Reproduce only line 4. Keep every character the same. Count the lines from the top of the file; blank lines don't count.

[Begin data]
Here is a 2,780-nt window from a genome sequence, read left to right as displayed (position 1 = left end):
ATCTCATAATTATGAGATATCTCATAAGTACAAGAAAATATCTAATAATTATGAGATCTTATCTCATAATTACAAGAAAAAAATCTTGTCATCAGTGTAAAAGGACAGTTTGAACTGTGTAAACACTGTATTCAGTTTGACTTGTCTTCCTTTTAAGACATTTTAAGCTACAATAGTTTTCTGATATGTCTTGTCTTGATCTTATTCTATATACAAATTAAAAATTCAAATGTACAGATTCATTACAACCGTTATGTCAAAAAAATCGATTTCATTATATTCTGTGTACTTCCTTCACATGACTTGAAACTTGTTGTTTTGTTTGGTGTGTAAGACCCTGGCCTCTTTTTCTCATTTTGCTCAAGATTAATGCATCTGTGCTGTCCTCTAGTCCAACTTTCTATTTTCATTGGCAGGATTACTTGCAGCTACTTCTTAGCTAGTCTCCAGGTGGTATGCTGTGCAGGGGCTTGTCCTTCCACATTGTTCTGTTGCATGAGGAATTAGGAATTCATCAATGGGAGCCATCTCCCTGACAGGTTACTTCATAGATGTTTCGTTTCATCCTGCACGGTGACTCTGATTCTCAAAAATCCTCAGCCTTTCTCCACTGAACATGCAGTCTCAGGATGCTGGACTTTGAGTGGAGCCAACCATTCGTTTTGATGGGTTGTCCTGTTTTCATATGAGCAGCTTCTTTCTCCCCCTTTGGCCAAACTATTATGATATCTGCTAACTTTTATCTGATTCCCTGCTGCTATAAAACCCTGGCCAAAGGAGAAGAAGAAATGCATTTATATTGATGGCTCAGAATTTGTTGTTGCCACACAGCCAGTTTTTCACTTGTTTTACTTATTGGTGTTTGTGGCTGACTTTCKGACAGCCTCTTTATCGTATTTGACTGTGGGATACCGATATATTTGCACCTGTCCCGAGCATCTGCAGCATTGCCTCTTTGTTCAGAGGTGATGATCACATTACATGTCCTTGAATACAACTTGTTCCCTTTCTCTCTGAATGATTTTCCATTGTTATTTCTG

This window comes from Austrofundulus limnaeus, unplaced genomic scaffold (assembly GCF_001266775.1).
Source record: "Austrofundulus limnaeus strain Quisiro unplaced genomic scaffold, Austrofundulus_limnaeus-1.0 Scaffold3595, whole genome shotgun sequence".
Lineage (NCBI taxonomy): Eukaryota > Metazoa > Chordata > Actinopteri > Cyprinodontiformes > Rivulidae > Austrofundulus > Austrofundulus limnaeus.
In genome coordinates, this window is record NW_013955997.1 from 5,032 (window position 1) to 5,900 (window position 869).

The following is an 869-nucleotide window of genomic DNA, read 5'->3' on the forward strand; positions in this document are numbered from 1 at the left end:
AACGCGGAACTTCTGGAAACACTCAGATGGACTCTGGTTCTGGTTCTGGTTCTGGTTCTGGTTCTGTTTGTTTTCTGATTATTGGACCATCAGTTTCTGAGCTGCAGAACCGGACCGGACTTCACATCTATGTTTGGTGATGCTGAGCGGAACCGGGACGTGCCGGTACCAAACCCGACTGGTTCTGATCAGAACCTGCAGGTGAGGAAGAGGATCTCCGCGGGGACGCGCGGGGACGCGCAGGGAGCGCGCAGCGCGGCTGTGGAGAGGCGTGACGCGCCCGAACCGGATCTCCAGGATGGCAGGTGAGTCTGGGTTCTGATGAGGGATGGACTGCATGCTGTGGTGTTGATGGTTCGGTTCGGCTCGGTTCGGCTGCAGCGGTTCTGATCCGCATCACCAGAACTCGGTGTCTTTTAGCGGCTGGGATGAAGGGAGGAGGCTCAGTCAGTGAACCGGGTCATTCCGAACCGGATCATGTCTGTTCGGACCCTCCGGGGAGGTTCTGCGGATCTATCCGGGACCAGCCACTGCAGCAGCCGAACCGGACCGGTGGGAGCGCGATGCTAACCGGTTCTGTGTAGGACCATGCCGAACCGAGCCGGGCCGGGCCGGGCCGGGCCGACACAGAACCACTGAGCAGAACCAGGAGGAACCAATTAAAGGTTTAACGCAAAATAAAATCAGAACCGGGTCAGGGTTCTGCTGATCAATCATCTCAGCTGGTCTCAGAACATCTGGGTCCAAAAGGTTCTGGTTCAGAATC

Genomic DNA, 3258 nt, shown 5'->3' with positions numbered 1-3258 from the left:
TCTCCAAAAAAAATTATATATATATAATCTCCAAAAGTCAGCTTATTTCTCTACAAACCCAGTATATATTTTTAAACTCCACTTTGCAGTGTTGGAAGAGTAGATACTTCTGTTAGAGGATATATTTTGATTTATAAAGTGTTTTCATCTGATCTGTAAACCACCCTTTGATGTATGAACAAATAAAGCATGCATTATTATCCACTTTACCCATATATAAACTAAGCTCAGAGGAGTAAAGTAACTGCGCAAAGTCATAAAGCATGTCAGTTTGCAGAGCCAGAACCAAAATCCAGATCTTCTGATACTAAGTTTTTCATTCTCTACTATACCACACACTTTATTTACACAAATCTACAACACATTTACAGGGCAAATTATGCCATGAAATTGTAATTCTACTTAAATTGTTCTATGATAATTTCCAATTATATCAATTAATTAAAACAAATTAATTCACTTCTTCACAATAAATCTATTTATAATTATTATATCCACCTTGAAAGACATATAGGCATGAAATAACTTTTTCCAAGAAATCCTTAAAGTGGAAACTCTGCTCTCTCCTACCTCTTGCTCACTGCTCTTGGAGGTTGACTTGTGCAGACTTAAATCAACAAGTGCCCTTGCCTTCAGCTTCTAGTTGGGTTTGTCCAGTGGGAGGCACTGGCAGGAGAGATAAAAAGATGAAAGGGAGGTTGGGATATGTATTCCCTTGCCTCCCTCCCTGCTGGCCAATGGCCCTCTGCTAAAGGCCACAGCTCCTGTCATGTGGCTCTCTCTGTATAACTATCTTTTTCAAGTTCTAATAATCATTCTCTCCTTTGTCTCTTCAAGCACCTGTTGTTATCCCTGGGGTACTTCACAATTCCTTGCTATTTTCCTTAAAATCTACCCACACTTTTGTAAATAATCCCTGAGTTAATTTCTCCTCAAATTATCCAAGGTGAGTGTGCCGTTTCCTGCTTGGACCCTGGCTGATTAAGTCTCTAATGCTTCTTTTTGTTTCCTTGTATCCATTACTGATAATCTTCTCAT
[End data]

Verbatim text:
Source record: "Austrofundulus limnaeus strain Quisiro unplaced genomic scaffold, Austrofundulus_limnaeus-1.0 Scaffold3595, whole genome shotgun sequence".